Halldór Kiljan Guðjónsson

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Biography

(Critical Edition of Dramatic Literature)

Halldór Kiljan Guðjónsson, who later took up the name Halldór Kiljan Laxness, was of farming stock, born on April 23, 1902, in Reykjavík. In 1905 the family moved to a small farm near the city Laxnes in Mosfellssveit (now Mosfellsbær), where the boy grew up. He was constantly writing as a child, and at the age of seventeen, he made his debut as a novelist with a neoromantic love story, Barn náttúrunnar (1919; child of nature). In the same year, he devoted himself to writing and made his first journey abroad. During the following decade, Laxness traveled widely in Europe and America, steeping himself in contemporary literature and culture in his search for ideological basis and personal style. In 1922-1923, he stayed at the Benedictine monastery of Saint Maurice de Clervaux in Luxembourg, where he was converted to Roman Catholicism, and in 1923-1924, he studied at a Jesuit-run school in England with the intention of taking holy orders.

He made his breakthrough as a writer with the revolutionary novel Vefarinn mikli frá Kasmír (1927; the great weaver of Kashmir), a semiautobiographical work that portrays a young man and his spiritual turmoil. This novel, which bears the imprint of expressionism and Symbolism, marks the beginning of modernism in Icelandic literature.

In 1927-1929, Laxness stayed in the United States, learning about the cinema and writing in Hollywood. In the United States, he abandoned the Roman Catholic faith and became an ardent socialist. He acquainted himself with the American author Upton Sinclair and was influenced by his sociological novels. During the next twenty-five years, Laxness wrote a series of realistic novels marked by a radical socialistic view, in which he describes the social conditions in Iceland, past and present, and the people’s struggle for survival and a better life. Among these novels are Þu vínviður hreini (1931) and Fuglinn í fjörunni (1932; published together as Salka Valka: A Novel of Iceland, 1936), Independent People, Heimsljós (1937-1940; World Light, 1969), and Íslandsklukkan.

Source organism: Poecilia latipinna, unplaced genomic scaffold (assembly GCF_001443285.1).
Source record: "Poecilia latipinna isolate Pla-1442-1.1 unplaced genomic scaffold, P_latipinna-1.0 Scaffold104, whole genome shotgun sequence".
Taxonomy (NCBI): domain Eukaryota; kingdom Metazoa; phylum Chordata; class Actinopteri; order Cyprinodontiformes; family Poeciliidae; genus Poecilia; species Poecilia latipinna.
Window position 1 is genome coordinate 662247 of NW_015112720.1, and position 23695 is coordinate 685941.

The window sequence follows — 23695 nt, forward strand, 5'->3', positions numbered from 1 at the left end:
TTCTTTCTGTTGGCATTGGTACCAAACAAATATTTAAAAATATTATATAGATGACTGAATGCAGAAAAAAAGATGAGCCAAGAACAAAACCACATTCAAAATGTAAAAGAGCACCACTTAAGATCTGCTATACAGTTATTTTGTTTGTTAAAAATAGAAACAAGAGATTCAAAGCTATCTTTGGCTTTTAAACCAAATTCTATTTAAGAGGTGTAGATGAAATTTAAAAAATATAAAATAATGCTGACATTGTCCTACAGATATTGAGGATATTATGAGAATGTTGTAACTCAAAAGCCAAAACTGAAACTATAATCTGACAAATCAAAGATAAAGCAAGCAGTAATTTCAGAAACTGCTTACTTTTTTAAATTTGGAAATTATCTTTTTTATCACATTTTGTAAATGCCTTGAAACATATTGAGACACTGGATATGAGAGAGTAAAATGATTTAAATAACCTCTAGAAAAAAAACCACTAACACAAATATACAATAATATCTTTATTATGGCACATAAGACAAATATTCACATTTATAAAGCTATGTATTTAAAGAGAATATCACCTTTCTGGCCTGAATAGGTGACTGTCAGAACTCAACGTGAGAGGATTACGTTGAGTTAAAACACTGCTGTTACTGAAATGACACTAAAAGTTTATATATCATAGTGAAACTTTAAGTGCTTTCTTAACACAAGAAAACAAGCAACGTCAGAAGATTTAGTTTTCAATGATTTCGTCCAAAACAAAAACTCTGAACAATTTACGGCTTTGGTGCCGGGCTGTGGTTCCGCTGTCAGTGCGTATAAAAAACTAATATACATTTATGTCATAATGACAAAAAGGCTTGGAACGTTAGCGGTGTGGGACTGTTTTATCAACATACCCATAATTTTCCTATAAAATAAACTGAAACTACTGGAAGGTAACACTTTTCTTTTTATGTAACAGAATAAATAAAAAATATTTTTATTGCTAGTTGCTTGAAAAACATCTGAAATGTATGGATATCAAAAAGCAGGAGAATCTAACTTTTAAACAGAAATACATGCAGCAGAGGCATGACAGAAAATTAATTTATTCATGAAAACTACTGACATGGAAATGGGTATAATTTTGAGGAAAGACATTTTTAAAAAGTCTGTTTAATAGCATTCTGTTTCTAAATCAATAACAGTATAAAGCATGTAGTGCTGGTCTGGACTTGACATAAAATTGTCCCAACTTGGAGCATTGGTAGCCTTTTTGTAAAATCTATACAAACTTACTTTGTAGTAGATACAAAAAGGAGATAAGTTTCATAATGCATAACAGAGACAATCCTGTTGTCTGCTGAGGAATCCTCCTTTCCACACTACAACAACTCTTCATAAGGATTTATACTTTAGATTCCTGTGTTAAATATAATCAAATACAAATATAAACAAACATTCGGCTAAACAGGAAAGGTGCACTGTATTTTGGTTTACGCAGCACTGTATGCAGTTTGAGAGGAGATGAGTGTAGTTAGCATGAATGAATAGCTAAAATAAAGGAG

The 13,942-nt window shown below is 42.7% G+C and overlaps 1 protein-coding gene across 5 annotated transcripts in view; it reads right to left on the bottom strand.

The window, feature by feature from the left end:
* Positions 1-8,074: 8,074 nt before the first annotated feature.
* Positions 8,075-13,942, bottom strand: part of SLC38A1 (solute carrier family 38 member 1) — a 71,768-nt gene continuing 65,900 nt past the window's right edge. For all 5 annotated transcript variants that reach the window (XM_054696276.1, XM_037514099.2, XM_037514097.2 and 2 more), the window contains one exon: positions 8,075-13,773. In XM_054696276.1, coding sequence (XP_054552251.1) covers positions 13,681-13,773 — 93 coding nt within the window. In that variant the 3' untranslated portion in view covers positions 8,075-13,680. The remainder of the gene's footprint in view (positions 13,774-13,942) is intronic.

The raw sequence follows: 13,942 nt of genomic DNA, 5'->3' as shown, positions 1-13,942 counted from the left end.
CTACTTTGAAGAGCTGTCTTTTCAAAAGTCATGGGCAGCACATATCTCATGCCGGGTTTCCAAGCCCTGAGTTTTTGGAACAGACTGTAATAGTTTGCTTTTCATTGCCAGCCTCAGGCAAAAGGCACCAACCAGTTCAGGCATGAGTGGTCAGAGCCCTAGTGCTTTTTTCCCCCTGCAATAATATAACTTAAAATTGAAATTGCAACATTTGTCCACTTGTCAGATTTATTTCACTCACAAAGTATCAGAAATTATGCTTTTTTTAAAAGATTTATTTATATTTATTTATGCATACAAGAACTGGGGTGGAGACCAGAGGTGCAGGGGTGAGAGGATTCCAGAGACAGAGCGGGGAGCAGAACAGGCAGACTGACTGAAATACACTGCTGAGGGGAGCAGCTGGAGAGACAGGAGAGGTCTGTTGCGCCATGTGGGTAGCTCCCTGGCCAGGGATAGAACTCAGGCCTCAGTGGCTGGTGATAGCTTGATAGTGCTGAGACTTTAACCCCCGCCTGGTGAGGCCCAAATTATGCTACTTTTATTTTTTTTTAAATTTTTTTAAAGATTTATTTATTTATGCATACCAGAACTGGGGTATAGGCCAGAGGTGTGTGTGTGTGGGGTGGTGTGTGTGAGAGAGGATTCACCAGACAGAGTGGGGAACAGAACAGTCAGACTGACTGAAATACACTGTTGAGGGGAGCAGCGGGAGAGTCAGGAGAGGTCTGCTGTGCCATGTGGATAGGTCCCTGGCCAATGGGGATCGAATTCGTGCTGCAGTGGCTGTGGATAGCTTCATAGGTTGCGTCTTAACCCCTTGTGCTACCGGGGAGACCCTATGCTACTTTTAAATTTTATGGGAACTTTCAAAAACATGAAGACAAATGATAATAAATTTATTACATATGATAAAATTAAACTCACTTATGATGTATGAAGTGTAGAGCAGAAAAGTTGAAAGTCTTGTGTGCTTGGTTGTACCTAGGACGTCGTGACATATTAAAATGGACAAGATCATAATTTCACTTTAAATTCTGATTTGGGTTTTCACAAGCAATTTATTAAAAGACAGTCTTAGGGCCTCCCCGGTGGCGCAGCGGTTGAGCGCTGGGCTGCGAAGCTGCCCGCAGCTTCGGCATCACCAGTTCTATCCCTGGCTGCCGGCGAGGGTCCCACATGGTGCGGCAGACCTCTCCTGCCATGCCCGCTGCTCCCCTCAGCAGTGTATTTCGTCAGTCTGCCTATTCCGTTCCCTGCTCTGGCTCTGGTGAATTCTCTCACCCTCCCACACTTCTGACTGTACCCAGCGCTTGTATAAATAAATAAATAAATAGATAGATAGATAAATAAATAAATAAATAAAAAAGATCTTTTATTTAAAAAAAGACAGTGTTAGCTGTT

Laxness returned to Iceland in 1930, where he lived for the rest of his life, although he enjoyed numerous extended stays in other countries. In the 1950’s, he gradually lost faith in socialism and declared his skepticism toward all totalitarian ideologies. Many of his late novels, for example Brekkukotsannáll (1957; The Fish Can Sing, 1966), Paradísarheimt (1960; Paradise Reclaimed, 1962), and Kristnihald undir Jökli (1968; Christianity at Glacier, 1972), are marked by a philosophical relativism, partly based on Icelandic popular wisdom, partly on Daoism. In the 1960’s, Laxness gave up novel writing for a while and devoted most of his time to the theater. In this period, he developed his own dramatical style, a mixture of realism, absurdism, farce, and satire. In the 1970’s and 1980’s, Laxness turned to essays and memoirs.

Laxness married twice and had four children. In 1945 he established a home in Mosfellssveit (now Mosfellsbær), close to his parents’ farm, Laxnes. In this parish of his youth, he died on February 8, 1998.

Biography

(Survey of Novels and Novellas)

Halldór Laxness was born Halldór Kiljan Guðjónsson in Reykjavík on April 23, 1902, the son of Guðjón Helgi Helgason and Sigríður Halldórsdóttir. (Icelandic custom excludes the use of fixed last names. Children are christened with first names but carry their father’s name with “son” or “daughter” suffixed to it as a last name.) When Laxness was three years old, the family moved to the district of Mosfellsveit, where his parents began farming a stead called Laxnes. As an adult, Laxness exchanged his patronymic, Halldór, for the name of his home farm.

Much of Laxness’s youth was spent in the country. Although the boy was kept busy at farm and house chores, he describes himself as “lazy” and ever eager to wiggle out of tasks in order to sit at his desk and write. If paper was unavailable, he scribbled on his handkerchiefs. In 1919, shortly after his father’s...

(The entire section is 1,790 words.)